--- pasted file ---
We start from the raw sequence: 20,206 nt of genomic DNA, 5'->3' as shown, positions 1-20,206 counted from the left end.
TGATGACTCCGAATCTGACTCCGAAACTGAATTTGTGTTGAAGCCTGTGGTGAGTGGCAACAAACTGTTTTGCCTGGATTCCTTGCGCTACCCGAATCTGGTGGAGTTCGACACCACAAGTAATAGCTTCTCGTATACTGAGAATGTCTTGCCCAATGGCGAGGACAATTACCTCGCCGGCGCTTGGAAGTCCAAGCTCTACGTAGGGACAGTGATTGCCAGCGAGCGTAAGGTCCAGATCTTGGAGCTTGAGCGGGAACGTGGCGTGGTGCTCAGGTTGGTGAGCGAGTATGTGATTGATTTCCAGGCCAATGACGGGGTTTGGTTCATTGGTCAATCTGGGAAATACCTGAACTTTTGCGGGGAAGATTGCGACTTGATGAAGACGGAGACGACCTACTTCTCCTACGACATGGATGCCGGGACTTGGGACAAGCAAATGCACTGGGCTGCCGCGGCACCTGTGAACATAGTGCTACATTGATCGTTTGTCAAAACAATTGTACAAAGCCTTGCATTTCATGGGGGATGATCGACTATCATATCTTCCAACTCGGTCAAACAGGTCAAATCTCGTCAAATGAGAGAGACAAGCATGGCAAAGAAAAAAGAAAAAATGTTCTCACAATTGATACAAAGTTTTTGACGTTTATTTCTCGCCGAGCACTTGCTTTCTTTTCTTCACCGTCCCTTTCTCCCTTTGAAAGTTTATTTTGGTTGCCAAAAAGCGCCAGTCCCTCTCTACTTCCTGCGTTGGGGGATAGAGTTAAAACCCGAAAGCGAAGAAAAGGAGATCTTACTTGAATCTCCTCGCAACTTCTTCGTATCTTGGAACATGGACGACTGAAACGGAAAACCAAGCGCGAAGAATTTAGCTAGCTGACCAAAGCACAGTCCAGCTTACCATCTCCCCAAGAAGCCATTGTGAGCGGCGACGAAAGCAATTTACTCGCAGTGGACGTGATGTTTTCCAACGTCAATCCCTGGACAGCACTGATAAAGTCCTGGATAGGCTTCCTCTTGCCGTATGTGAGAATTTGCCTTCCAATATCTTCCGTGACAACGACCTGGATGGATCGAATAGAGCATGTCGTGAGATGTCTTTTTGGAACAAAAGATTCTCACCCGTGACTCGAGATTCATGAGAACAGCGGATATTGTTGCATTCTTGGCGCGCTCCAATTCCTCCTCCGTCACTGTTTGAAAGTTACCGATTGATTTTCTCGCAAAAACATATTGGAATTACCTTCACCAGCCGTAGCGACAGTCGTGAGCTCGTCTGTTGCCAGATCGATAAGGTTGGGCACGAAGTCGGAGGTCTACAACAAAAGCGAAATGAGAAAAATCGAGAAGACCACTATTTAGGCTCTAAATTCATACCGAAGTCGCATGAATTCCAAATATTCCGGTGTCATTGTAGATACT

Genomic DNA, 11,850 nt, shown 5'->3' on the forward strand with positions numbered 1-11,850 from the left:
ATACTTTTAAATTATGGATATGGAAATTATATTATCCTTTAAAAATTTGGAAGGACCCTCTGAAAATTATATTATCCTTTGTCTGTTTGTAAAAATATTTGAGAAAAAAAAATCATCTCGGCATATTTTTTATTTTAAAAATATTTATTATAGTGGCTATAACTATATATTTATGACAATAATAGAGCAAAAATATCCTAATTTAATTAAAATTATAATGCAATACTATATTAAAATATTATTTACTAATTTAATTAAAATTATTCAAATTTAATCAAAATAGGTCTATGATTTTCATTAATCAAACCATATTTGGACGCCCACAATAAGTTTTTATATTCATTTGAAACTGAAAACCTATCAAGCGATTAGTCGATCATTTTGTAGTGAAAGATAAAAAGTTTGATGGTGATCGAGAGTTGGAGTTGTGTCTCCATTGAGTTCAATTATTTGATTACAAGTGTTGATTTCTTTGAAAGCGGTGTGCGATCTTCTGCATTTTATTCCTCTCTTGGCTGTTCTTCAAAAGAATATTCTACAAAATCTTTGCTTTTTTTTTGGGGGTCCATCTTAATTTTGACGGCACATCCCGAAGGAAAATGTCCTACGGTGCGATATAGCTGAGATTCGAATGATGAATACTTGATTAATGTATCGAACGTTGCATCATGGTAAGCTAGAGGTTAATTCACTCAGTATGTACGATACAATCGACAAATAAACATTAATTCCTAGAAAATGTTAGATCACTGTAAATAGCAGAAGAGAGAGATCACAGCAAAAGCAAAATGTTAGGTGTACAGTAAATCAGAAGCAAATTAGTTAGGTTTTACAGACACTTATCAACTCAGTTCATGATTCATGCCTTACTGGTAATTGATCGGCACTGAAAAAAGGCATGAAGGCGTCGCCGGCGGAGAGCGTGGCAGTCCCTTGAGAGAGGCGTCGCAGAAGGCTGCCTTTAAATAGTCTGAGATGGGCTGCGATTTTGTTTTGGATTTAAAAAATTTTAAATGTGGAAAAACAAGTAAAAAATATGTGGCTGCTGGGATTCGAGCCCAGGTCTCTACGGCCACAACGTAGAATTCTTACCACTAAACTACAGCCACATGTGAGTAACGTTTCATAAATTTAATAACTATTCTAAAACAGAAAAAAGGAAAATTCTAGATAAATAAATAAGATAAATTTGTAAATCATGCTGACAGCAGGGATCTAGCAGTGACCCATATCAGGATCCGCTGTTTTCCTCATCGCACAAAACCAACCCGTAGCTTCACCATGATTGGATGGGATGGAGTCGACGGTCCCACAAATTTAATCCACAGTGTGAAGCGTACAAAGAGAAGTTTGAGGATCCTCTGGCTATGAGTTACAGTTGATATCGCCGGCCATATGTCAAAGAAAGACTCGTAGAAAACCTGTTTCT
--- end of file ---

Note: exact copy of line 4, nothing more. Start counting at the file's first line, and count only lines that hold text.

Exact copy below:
ATACTTTTAAATTATGGATATGGAAATTATATTATCCTTTAAAAATTTGGAAGGACCCTCTGAAAATTATATTATCCTTTGTCTGTTTGTAAAAATATTTGAGAAAAAAAAATCATCTCGGCATATTTTTTATTTTAAAAATATTTATTATAGTGGCTATAACTATATATTTATGACAATAATAGAGCAAAAATATCCTAATTTAATTAAAATTATAATGCAATACTATATTAAAATATTATTTACTAATTTAATTAAAATTATTCAAATTTAATCAAAATAGGTCTATGATTTTCATTAATCAAACCATATTTGGACGCCCACAATAAGTTTTTATATTCATTTGAAACTGAAAACCTATCAAGCGATTAGTCGATCATTTTGTAGTGAAAGATAAAAAGTTTGATGGTGATCGAGAGTTGGAGTTGTGTCTCCATTGAGTTCAATTATTTGATTACAAGTGTTGATTTCTTTGAAAGCGGTGTGCGATCTTCTGCATTTTATTCCTCTCTTGGCTGTTCTTCAAAAGAATATTCTACAAAATCTTTGCTTTTTTTTTGGGGGTCCATCTTAATTTTGACGGCACATCCCGAAGGAAAATGTCCTACGGTGCGATATAGCTGAGATTCGAATGATGAATACTTGATTAATGTATCGAACGTTGCATCATGGTAAGCTAGAGGTTAATTCACTCAGTATGTACGATACAATCGACAAATAAACATTAATTCCTAGAAAATGTTAGATCACTGTAAATAGCAGAAGAGAGAGATCACAGCAAAAGCAAAATGTTAGGTGTACAGTAAATCAGAAGCAAATTAGTTAGGTTTTACAGACACTTATCAACTCAGTTCATGATTCATGCCTTACTGGTAATTGATCGGCACTGAAAAAAGGCATGAAGGCGTCGCCGGCGGAGAGCGTGGCAGTCCCTTGAGAGAGGCGTCGCAGAAGGCTGCCTTTAAATAGTCTGAGATGGGCTGCGATTTTGTTTTGGATTTAAAAAATTTTAAATGTGGAAAAACAAGTAAAAAATATGTGGCTGCTGGGATTCGAGCCCAGGTCTCTACGGCCACAACGTAGAATTCTTACCACTAAACTACAGCCACATGTGAGTAACGTTTCATAAATTTAATAACTATTCTAAAACAGAAAAAAGGAAAATTCTAGATAAATAAATAAGATAAATTTGTAAATCATGCTGACAGCAGGGATCTAGCAGTGACCCATATCAGGATCCGCTGTTTTCCTCATCGCACAAAACCAACCCGTAGCTTCACCATGATTGGATGGGATGGAGTCGACGGTCCCACAAATTTAATCCACAGTGTGAAGCGTACAAAGAGAAGTTTGAGGATCCTCTGGCTATGAGTTACAGTTGATATCGCCGGCCATATGTCAAAGAAAGACTCGTAGAAAACCTGTTTCT